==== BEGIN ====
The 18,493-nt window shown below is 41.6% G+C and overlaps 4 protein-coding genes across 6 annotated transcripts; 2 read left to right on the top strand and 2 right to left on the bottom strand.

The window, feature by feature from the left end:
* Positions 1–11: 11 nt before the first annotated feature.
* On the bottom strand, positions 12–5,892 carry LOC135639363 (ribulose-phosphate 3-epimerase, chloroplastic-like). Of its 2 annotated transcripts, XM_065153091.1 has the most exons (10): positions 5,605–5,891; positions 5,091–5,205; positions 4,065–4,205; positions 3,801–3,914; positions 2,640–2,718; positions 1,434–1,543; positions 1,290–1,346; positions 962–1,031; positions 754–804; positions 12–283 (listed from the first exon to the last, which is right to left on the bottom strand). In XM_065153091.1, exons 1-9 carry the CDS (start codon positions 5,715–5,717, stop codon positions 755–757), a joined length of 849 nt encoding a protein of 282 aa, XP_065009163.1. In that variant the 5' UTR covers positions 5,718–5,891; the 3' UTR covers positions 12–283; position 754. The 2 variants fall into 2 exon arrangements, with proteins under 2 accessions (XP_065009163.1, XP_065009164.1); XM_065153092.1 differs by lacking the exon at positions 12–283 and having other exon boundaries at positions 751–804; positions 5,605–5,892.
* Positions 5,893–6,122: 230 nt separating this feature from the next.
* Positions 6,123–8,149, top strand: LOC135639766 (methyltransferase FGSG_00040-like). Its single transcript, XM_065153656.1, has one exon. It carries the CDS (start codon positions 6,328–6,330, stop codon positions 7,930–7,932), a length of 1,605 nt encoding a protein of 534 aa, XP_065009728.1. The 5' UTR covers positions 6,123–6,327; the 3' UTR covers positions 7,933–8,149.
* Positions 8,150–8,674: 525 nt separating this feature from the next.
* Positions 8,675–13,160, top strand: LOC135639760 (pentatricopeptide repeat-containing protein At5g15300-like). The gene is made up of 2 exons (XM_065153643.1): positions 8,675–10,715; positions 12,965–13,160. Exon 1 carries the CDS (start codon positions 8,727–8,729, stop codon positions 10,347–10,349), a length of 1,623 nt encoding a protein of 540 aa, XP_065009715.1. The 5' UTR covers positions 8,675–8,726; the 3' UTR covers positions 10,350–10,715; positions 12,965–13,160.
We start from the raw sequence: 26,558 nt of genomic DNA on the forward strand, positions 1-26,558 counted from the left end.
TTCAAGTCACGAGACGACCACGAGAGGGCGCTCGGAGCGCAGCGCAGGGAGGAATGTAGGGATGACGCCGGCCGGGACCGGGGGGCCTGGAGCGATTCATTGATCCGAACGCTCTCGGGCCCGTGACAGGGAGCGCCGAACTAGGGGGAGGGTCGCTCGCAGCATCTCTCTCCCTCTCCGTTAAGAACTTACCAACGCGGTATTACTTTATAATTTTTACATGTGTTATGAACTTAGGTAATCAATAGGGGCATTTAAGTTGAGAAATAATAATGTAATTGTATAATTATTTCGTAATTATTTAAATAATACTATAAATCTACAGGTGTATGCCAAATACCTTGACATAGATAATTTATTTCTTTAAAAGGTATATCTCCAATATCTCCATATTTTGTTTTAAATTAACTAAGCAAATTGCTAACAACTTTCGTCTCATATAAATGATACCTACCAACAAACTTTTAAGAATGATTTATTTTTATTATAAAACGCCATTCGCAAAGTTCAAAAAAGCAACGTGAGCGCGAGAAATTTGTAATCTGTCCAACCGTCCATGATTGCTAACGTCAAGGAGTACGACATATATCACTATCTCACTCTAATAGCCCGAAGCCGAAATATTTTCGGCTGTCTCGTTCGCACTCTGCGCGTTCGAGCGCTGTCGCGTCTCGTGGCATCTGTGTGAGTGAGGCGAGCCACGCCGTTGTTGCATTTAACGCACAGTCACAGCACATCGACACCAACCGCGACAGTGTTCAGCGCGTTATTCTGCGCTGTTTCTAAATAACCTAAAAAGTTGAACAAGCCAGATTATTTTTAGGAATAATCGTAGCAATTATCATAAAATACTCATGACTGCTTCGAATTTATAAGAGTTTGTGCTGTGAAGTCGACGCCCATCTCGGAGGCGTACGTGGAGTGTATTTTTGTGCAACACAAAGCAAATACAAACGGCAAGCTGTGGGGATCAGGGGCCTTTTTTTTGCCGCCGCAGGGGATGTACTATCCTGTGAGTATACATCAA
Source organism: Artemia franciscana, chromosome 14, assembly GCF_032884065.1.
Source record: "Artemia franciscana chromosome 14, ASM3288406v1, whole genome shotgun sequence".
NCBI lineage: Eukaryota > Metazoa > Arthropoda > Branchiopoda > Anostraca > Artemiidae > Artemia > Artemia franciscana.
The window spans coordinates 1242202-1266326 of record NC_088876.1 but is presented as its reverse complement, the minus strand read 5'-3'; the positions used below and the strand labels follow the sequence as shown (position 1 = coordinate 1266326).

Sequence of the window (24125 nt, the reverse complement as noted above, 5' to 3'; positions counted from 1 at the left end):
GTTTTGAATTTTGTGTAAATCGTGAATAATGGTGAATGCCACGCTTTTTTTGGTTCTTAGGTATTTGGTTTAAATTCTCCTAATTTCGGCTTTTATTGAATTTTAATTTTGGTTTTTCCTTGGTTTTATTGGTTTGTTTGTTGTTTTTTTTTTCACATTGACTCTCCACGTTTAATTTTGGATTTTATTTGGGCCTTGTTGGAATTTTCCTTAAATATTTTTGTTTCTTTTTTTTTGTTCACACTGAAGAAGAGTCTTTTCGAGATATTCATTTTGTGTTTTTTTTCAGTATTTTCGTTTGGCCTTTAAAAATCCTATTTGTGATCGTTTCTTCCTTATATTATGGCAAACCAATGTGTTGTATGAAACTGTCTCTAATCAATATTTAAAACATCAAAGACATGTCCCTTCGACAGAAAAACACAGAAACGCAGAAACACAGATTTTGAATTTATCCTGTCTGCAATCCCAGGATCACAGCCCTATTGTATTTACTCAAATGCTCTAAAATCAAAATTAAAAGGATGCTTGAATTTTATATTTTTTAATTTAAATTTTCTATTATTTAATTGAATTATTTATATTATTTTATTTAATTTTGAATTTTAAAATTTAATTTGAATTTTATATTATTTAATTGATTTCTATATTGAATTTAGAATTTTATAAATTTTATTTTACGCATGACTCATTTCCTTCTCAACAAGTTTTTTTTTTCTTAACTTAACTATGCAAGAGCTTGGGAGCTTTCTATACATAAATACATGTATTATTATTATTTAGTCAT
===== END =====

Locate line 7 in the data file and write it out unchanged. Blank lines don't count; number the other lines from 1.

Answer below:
* Positions 8,150–8,674: 525 nt separating this feature from the next.